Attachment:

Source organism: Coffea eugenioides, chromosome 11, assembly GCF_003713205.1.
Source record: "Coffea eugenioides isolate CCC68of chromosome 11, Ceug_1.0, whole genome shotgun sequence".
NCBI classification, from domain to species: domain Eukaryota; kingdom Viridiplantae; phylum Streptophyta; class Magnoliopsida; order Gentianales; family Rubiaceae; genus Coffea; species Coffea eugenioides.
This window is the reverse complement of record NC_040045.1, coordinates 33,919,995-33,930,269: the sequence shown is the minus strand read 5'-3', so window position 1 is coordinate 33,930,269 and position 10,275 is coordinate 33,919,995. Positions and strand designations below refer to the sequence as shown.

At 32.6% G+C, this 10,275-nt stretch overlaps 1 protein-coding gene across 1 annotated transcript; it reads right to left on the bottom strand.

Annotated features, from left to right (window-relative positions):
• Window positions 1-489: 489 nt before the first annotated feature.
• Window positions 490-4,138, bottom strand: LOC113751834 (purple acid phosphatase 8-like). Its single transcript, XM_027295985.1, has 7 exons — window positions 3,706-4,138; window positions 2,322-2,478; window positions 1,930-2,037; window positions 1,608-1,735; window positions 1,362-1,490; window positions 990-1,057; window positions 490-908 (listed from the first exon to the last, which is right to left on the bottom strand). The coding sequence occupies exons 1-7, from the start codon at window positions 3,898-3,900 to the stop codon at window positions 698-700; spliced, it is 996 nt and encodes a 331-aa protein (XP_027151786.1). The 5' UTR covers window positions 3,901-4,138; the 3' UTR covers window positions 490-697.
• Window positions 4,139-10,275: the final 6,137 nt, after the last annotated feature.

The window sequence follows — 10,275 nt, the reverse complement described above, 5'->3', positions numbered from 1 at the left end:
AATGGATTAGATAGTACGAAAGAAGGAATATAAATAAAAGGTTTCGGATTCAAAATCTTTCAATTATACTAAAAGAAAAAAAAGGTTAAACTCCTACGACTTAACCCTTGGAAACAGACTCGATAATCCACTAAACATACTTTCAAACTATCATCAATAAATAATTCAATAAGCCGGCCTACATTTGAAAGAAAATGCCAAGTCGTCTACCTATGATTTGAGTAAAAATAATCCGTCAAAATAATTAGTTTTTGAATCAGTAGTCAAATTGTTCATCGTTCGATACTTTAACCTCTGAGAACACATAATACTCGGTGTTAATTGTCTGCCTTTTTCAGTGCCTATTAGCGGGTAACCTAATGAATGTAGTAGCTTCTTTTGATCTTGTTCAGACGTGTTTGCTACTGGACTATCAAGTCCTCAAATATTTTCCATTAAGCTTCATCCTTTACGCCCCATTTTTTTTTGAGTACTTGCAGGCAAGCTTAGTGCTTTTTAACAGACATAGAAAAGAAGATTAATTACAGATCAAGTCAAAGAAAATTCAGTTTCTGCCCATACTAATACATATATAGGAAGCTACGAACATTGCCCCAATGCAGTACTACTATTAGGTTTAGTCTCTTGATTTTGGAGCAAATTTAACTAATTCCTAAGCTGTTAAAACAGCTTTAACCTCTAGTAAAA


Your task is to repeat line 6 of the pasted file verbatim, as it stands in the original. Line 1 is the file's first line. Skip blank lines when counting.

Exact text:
Annotated features, from left to right (window-relative positions):